Since 1981, research physiologist Joan McKenna has worked with AIDS patients to advocate the highest quality of care and the most advanced and sound research for building and strengthening the immune system. In 1983, she discovered a causative relationship between a history of syphilis and the later development of AIDS.

 In 1986, "Unmasking AIDS: Chemical Immunosuppression and Seronegative Syphilis" by J.J. McKenna et al was published in the highly respected journal of cutting edge science and medicine, Medical Hypothesis.

Evidence supporting McKenna's discovery began appearing at conferences. The Los Angeles Department of Health, the New York City and New York State Departments of Health, state and county public health laboratories, university laboratories, the Canadian Ministry of Health, and the international community confirmed the extraordinary correlation between a history of syphilis and the development of AIDS, the failure of standard serological and confirmatory tests to detect syphilis, and the questionable effectiveness of CDC guidelines for adequate treatment.

CDC was forced to re-examine its posture on the issues of syphilis and AIDS and began to back peddle. Articles appeared in JAMA reminding physicians that CDC was only an advisory agency and that it was the physicians' responsibility to assure that adequate treatment for syphilis was not causing  resurgence and further complications including later immune suppression. The CDC reminded everyone that, as an advisory body, it did not make public policies or guarantee that its recommendations for testing and treatment be considered adequate. States could set higher standards than the CDC minimum.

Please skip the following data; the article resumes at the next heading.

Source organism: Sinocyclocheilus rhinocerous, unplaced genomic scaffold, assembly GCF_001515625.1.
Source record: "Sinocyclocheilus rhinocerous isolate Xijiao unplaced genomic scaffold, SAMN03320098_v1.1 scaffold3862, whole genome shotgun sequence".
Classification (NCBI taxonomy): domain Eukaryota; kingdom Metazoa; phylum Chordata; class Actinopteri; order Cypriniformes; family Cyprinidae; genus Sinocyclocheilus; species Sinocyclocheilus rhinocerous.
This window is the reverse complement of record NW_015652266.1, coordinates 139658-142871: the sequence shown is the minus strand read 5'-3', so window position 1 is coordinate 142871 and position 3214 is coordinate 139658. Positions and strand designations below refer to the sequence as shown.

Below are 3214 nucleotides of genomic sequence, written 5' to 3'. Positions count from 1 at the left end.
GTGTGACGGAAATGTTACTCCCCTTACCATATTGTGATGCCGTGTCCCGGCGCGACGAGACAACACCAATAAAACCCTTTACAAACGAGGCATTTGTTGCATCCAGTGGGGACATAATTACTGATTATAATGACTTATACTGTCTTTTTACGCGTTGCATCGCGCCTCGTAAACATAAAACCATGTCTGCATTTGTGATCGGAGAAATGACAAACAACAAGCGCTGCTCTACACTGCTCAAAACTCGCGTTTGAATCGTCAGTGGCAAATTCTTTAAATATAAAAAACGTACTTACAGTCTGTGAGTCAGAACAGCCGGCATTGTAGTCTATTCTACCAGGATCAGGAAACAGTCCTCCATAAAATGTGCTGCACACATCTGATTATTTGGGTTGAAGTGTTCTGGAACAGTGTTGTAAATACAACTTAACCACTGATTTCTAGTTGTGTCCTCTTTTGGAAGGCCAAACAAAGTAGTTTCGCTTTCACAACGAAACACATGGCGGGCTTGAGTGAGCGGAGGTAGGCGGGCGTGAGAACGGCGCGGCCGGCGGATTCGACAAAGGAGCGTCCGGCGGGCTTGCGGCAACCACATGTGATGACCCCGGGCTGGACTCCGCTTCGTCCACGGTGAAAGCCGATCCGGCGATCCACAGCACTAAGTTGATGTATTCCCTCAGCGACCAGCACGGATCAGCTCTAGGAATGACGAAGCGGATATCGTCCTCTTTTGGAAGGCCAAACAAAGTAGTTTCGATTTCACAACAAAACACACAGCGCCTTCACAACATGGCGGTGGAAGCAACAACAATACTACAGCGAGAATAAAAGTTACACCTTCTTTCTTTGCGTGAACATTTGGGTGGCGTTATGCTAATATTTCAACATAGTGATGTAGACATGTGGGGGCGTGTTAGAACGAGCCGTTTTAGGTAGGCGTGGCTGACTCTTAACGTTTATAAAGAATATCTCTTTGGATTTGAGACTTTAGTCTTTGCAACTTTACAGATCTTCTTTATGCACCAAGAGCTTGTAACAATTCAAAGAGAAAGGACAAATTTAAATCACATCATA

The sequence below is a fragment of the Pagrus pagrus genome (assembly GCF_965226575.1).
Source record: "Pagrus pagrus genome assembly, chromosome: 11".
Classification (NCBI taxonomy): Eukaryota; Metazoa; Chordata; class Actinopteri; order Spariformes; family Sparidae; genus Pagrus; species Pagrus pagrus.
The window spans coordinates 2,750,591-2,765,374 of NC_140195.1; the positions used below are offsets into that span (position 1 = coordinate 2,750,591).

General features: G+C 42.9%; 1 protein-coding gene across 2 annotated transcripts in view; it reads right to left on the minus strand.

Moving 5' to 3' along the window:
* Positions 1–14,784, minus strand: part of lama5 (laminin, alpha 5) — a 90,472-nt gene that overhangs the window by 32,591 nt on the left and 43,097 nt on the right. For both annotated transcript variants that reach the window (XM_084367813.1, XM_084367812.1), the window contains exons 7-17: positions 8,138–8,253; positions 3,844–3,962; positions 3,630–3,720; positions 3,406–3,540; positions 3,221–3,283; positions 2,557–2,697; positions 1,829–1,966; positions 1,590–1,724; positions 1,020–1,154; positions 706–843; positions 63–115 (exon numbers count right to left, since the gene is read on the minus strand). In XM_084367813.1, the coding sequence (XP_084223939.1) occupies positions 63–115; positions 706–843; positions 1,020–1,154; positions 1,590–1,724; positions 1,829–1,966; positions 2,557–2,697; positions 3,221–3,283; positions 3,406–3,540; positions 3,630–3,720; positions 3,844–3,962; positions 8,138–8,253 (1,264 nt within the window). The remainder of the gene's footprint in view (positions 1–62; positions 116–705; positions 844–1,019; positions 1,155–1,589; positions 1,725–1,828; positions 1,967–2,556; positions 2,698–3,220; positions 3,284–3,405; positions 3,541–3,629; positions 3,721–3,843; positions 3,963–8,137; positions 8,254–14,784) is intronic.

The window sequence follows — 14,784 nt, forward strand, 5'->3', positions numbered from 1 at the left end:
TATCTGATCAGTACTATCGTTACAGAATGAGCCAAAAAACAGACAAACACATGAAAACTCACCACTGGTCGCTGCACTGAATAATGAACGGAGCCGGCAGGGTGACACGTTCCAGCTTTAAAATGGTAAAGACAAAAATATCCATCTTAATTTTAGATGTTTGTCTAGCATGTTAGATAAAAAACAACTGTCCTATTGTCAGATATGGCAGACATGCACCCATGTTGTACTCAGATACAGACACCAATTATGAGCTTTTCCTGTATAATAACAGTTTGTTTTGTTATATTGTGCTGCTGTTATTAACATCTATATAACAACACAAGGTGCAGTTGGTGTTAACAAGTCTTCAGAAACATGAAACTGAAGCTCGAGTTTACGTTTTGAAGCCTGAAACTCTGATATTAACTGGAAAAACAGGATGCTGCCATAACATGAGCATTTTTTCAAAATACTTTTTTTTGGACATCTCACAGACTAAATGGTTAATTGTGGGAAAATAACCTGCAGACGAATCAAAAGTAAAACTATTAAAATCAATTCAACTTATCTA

Insurance companies began to disqualify individuals with a history of syphilis from new coverage as the AIDS/Syphilis correlation emerged. Test manufacturers were forced by McKenna's continuing research to submit their tests to CDC evaluation where the reagents were found to be inadequate to accurately test for syphilis on known syphilitic sera provided by the CDC. The liability issues for the CDC, the U.S. Military, the U.S. Public Health Service, the test manufacturers and the drug companies were staggering.  

McKenna's work and personal reputation were attacked. Death threats forced the closure of the Institute that had enabled hundreds of AIDS and ARC patients and their families to receive inexpensive, quality education and support for themselves and each other.

Quietly, outside of the public eye, the research continued. McKenna shifted from the public arena to research effective treatment and and rebuilding immune competence. Continuing to ask questions, to hold the CDC accountable, to follow the trail of chemical immune suppressions and lack of government accountability, Joan McKenna involved researchers world wide in the re-evaluation of testing, treatment and policies on syphilis and its relationship to AIDS.

 In 1991, at the Conference for the International Society for the Study of Sexually Transmitted Diseases, Dr. Sandra Larsen, Chief of Treponemal Research at the CDC headquarters in Atlanta, Georgia, acknowledged that the same configurations of opportunistic infections and cancers, including the lymphomas, occurred in AIDS and syphilis. Research indicated that the tests for syphilis may be inadequate to determine its presence in an individual with a prior history of syphilis, chemical or drug immune suppression, or diagnosed with HIV. No one notified the FDA or the Public Health Service or the people who had been screened with defective tests, treated inadequately or not treated at all. Informally, the statisticians at the CDC estimated one million undiagnosed cases of syphilis in the U.S. in 1991.